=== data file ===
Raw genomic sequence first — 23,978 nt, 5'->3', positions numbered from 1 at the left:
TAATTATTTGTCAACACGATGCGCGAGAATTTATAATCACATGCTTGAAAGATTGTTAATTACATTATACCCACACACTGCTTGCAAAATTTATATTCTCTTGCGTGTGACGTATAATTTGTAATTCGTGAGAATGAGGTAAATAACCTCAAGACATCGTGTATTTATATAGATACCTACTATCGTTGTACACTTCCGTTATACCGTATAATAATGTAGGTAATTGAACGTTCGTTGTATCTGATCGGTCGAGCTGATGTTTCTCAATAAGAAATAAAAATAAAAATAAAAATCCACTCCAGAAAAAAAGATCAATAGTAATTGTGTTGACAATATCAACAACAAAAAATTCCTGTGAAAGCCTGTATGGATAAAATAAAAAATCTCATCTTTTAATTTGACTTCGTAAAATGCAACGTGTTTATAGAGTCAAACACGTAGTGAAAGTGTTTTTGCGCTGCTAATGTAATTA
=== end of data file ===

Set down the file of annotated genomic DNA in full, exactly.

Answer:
Raw genomic sequence first — 23,978 nt, 5'->3', positions numbered from 1 at the left:
TAATTATTTGTCAACACGATGCGCGAGAATTTATAATCACATGCTTGAAAGATTGTTAATTACATTATACCCACACACTGCTTGCAAAATTTATATTCTCTTGCGTGTGACGTATAATTTGTAATTCGTGAGAATGAGGTAAATAACCTCAAGACATCGTGTATTTATATAGATACCTACTATCGTTGTACACTTCCGTTATACCGTATAATAATGTAGGTAATTGAACGTTCGTTGTATCTGATCGGTCGAGCTGATGTTTCTCAATAAGAAATAAAAATAAAAATAAAAATCCACTCCAGAAAAAAAGATCAATAGTAATTGTGTTGACAATATCAACAACAAAAAATTCCTGTGAAAGCCTGTATGGATAAAATAAAAAATCTCATCTTTTAATTTGACTTCGTAAAATGCAACGTGTTTATAGAGTCAAACACGTAGTGAAAGTGTTTTTGCGCTGCTAATGTAATTA